• Disclosures for Harlan M. Krumholz, MD, SM at time of publication Consultant / Advisory board United Healthcare Equity ImageCor Speaker's bureau Centrix Grant / research support FDA; NIH-NHLBI; Commonwealth Fund; The Catherine and Patrick Weldon Donaghue Medical Research Foundation; Robert Wood Johnson Foundation; Medtronic Editorial boards; American Journal of Managed Care; American Journal of Medicine; Archives of Medical Science; Central European Journal of Medicine; Congestive Heart Failure; Critical Pathways in Cardiology; Current Cardiovascular Risk Reports; JACC: Cardiovascular Imaging; Journal of Cardiovascular Medicine; Circulation: Cardiovascular Quality and Outcomes Leadership positions in professional societies American Board of Internal Medicine (Chair, Assessment 2020 Task Force); American College of Cardiology (CV Research and Scholarly Activity, and Lifelong Learning Oversight Committee); American College of Physicians (CV Research and Scholarly Activity); American Heart Association (CV Research and Scholarly Activity); Centers for Medicare & Medicaid Services (Heart Care Technical Expert Panel); Oklahoma Foundation for Medical Quality (Heart Care Technical Expert Panel); VHA, Inc. (Center of Applied Healthcare Studies External Advisory Board)

Reader Comments (12)

helen walker

CAO ZHIYONG I am in no way a medical specialist, however, I have a racing heartbeat at times. I have made an appointment with my cardiologist and have been informed I will be wearing a halter for 2 weeks. What more should I know about this halter and what will it reveal or should reveal.

Anchocolily Chou Medical Student, Unspecified, PUMC

Thanks a lot. It is so useful to a freshman.....

Cl?udio Mbala Resident, Cardiology

Very interesting. Liked it so much...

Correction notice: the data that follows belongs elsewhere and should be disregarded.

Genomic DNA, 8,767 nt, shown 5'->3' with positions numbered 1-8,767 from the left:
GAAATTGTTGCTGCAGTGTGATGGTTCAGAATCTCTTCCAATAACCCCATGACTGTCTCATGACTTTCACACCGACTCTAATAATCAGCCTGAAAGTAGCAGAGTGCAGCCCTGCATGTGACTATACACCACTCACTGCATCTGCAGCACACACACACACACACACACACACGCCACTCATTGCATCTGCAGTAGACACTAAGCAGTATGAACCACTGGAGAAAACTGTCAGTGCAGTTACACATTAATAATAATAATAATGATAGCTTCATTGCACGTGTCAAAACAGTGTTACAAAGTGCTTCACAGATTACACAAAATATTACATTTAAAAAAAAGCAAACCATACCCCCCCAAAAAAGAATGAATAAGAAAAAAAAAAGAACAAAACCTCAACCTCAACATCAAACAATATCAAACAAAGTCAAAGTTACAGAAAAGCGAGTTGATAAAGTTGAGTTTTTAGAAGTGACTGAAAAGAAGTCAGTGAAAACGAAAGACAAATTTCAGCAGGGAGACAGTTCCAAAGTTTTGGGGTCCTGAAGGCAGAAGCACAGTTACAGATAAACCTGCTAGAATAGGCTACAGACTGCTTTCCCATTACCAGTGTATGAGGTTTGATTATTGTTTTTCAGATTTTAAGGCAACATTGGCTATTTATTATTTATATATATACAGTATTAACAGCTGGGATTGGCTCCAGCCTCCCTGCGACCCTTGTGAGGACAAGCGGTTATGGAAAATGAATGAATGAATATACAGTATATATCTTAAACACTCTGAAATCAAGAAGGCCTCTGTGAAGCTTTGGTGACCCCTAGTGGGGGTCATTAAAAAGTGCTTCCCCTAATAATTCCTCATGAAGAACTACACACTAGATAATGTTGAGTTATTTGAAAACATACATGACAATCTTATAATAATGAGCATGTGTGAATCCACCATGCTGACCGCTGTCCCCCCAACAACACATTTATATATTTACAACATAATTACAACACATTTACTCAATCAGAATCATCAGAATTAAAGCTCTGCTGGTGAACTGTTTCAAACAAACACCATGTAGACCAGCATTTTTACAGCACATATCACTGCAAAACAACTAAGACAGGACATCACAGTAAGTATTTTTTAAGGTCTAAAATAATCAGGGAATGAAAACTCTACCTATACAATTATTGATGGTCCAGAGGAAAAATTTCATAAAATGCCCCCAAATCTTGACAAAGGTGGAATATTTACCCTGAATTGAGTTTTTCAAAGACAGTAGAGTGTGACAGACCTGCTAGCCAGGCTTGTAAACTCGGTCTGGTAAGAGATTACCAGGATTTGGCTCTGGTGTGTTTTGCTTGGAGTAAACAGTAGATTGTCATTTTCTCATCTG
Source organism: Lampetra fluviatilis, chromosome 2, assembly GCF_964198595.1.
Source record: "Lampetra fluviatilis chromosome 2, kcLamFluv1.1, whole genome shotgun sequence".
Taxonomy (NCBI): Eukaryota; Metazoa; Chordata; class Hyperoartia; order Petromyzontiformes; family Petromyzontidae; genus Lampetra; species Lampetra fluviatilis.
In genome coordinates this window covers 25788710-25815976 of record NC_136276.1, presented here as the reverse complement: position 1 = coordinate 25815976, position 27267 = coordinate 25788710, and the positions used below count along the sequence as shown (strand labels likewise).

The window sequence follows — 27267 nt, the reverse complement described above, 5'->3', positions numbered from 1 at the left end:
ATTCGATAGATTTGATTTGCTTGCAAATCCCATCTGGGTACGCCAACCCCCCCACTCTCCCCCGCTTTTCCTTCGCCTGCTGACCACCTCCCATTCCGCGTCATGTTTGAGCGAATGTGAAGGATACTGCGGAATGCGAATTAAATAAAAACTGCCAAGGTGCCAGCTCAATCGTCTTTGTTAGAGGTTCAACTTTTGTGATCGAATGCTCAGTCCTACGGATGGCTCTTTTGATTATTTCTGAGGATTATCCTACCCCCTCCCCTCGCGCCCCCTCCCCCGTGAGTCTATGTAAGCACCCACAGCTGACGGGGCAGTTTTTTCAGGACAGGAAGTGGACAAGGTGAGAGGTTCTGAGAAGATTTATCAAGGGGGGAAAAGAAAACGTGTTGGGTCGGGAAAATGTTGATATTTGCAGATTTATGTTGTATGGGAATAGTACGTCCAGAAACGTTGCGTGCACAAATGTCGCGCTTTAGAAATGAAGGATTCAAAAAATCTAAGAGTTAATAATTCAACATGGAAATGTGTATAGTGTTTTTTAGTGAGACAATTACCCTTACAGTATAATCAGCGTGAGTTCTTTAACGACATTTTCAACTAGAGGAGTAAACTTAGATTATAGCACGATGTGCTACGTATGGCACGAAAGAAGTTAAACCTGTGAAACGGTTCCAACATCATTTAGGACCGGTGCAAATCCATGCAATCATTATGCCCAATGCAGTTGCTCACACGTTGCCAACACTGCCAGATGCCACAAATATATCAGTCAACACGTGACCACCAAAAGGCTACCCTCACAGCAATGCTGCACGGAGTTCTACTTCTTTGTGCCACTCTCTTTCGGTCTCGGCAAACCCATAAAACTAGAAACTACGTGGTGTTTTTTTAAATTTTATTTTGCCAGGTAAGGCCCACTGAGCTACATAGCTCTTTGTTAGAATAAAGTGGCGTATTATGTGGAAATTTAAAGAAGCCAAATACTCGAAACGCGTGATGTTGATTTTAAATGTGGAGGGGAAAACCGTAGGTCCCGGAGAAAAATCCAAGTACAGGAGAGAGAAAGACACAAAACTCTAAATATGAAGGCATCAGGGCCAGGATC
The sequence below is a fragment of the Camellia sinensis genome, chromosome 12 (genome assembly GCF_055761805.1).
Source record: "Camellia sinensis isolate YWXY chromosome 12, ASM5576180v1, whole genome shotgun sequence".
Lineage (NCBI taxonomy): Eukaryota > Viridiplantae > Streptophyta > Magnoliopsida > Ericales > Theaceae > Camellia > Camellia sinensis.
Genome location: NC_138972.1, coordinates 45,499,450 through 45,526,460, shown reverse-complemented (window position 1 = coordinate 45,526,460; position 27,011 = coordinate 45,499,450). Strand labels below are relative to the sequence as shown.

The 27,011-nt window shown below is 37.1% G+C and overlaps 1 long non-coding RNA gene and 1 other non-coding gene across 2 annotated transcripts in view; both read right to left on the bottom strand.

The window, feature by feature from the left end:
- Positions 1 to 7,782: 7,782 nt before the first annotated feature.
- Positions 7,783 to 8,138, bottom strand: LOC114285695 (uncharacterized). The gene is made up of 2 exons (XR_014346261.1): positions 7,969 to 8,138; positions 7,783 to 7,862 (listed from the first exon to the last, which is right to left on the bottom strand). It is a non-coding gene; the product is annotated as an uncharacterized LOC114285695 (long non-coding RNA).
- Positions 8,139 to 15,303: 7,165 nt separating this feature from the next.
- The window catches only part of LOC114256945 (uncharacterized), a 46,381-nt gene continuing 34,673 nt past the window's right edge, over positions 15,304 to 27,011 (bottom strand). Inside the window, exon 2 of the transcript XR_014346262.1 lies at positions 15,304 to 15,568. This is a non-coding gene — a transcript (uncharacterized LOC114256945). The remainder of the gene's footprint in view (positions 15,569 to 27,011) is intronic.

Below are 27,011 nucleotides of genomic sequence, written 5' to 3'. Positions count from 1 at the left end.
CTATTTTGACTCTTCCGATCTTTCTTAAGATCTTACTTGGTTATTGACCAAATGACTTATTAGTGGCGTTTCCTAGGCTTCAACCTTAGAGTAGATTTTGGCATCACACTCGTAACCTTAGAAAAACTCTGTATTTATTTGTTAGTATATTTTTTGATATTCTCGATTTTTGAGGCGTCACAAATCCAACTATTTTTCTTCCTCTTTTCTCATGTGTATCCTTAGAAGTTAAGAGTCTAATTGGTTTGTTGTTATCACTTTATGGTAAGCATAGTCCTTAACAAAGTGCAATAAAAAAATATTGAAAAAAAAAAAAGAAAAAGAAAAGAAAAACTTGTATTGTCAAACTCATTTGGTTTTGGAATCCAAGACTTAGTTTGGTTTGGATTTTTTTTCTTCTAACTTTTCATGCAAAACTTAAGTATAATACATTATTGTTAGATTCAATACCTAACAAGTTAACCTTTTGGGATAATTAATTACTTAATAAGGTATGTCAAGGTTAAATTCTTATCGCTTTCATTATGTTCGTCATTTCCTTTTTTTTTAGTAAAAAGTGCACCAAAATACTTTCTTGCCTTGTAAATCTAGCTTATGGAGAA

rajeev arab Fellow-In-Training, Internal Medicine, hyderabad

this is an execellent service by NEJM.Thank you so much

Stigimon Joseph

Very helpful in updating my knowledge.

KOLLAR JOZEF Cardiology, Pensioner

I am honored to receive free articles with important Contents.

Fabio Monzani Physician, Endocrinology, Pisa

A very interesting toll for improvingn knowledge.

CAO ZHIYONG Physician, Cardiology

work to help people need help and have good time in my life!

Mariana Manaila Medical Student, Cardiology

I wish to improve my knowledge

RUTH BREUNIG Other, Endocrinology, retired

LIPIDS and diabetes quite linked

Miguel Abbate Physician, Cardiology, Argentine

Analysis of the different issues concerning the therapeutic and diagnostic changes during the year 2013 seemed very interestin

Slawomir *Szczesniak

Very interestig topics from my point of view.

Your Comment

(will not be published)

Filtered HTML

  • Allowed HTML tags: <a> <em> <strong> <cite> <blockquote> <code> <ul> <ol> <li> <dl> <dt> <dd>
  • Web page addresses and e-mail addresses turn into links automatically.
  • Lines and paragraphs break automatically.

Plain text

  • No HTML tags allowed.
  • Web page addresses and e-mail addresses turn into links automatically.
  • Lines and paragraphs break automatically.
Do you have any conflict of interest to disclose?
This question is for testing whether you are a human visitor and to prevent automated spam submissions.

Vertical Tabs

* Required

Reader comments are intended to encourage lively discussion of clinical topics with your peers in the medical community. We ask that you keep your remarks to a reasonable length, and we reserve the right to withhold publication of remarks that do not meet this standard.

PRIVACY: We will not use your email address, submitted for a comment, for any other purpose nor sell, rent, or share your e-mail address with any third parties. Please see our Privacy Policy.